SJR 8211: to protect any future Road Usage Charge money for highway spending only

About the Author
Mariya Frost
Director, Coles Center for Transportation Nov. 2017 - May 2022

Key Facts

1. Senate Joint Resolution 8211 would give voters the opportunity to support (ratify) or reject an amendment to Article II, Section 40 (18th Amendment) of the Washington State constitution.

2. The 18th Amendment protects vehicle license fees and state fuel tax for highway purposes only.

3. SJR 8211 would add to the list of protected revenue “any state revenue collected from a road usage charge (RUC), vehicle miles traveled fee, or other similar type of comparable charge,” which would also have to be used exclusively for highway purposes.

4. If the RUC is intended to replace the state gas tax, it should replicate the features of the gas tax.

5. If lawmakers support SJR 8211 out of the legislature, they should be careful to make sure that the language that ends up on the ballot is very clear that supporting 18th Amendment protection of a potential Road Usage Charge does not equate to supporting implementation of a RUC, which is a separate effort requiring a separate public debate that has yet to take place.

6. SJR 8211 would serve the public interest by ensuring that if a per-mile charge is ever imposed on drivers in the future, the revenue collected would be protected under the 18th Amendment to directly support the roads and bridges they depend on for mobility.


If implemented, a Road Usage Charge (also called a per-mile charge, vehicle miles traveled tax, mileage tax, and mileage-based user fee) would require drivers to pay a tax to the state for every mile they drive, instead of paying a tax on every gallon of gas they purchase at the pump.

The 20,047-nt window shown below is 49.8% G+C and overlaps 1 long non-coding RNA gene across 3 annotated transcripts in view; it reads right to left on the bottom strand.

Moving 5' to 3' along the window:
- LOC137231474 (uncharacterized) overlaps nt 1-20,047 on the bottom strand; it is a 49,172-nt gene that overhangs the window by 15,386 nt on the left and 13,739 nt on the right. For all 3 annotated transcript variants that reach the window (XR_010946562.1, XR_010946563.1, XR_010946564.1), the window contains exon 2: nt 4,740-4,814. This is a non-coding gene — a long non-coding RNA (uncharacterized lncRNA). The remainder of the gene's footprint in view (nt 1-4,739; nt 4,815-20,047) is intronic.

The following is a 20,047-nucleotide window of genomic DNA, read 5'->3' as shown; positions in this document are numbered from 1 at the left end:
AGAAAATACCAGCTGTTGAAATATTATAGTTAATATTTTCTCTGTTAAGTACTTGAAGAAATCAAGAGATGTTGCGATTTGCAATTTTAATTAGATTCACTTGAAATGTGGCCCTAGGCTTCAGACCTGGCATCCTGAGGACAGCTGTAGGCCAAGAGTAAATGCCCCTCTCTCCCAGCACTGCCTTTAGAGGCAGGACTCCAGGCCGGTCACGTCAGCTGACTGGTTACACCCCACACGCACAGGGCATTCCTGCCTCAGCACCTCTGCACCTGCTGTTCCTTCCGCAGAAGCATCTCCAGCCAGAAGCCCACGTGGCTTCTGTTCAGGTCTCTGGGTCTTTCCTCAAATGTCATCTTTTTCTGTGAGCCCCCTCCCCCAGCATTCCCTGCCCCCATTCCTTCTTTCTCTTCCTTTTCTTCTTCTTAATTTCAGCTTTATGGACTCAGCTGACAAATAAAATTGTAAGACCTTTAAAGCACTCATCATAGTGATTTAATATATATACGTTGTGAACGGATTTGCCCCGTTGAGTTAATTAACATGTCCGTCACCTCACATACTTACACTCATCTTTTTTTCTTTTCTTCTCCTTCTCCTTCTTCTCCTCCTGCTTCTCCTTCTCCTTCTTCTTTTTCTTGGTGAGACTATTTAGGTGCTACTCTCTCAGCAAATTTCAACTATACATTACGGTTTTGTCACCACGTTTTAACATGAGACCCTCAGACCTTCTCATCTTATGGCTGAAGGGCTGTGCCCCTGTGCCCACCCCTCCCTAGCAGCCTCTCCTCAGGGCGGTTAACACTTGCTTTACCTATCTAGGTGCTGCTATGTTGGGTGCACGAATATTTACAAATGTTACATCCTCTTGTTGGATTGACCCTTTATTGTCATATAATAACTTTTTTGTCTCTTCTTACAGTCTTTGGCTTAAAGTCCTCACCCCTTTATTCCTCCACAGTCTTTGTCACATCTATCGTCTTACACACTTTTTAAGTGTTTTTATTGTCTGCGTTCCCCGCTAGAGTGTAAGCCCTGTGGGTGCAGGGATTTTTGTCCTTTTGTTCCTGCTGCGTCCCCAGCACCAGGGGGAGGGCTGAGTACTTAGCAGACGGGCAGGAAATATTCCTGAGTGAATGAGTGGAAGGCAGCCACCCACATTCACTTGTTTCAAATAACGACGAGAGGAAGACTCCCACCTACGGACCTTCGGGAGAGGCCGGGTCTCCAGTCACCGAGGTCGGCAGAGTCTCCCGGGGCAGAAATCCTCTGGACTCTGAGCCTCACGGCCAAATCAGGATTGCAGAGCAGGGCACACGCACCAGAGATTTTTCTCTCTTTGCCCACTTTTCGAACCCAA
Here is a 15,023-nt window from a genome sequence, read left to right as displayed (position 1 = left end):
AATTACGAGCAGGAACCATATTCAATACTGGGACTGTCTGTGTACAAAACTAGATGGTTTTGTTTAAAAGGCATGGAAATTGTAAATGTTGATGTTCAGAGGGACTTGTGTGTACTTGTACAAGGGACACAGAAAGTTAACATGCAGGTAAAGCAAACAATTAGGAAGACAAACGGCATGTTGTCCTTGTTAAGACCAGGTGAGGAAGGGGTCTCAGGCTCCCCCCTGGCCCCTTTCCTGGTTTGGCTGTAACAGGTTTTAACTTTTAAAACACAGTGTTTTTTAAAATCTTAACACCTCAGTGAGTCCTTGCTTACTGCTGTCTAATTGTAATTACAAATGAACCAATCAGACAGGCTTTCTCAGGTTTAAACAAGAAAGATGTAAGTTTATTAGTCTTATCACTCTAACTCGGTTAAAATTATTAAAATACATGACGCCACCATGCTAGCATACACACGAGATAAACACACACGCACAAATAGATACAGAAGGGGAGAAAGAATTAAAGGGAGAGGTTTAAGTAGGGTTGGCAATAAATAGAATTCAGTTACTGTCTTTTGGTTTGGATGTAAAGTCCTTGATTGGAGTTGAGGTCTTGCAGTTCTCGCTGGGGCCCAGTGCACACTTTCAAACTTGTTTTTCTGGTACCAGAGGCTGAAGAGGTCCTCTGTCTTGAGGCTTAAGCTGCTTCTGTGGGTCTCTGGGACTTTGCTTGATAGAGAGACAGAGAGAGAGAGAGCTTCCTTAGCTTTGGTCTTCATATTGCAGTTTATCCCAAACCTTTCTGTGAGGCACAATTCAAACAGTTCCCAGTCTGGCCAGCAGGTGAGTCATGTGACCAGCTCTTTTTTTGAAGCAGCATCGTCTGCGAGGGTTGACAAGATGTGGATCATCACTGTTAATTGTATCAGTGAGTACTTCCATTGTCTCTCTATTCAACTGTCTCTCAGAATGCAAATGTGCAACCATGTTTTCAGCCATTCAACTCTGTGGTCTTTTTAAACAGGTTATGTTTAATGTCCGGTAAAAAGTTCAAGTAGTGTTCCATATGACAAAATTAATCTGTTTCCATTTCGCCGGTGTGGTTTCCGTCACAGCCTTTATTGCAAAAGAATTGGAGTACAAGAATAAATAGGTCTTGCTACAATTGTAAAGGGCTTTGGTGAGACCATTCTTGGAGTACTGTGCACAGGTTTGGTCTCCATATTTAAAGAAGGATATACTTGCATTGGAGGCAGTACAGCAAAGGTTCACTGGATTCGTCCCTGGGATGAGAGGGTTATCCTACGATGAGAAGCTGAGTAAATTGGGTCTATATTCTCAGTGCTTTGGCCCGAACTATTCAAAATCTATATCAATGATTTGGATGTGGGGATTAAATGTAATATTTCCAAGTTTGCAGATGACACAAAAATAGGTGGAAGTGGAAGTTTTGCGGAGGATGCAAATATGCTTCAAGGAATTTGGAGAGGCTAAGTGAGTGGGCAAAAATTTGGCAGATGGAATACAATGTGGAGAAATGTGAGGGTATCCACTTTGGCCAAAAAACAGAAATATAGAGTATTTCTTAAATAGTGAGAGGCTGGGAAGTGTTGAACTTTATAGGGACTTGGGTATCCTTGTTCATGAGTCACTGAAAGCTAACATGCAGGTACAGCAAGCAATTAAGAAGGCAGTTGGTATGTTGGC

The Washington State Transportation Commission (WSTC) has led the effort to study, test and report back to the legislature on the feasibility of a Road Usage Charge in Washington state and voted in support of policy recommendations to be sent to the legislature. One of those recommendations is that “expenditures of RUC revenue should be made subject to Amendment 18.” The Commission rightly reasons that if the RUC is intended to replace the state gas tax, it should replicate the features of the gas tax that protect it for funding public roads.

Although the WSTC voted for 18th Amendment protection of RUC revenue, it is up to lawmakers to decide on the policy parameters of any new vehicle use tax, and whether they want to constitutionally protect money to ensure the RUC remains a true user fee, as the gas tax is, rather than being diverted as a subsidy for other programs unrelated to supporting highway infrastructure for drivers.

Click here to read the full Legislative Memo.

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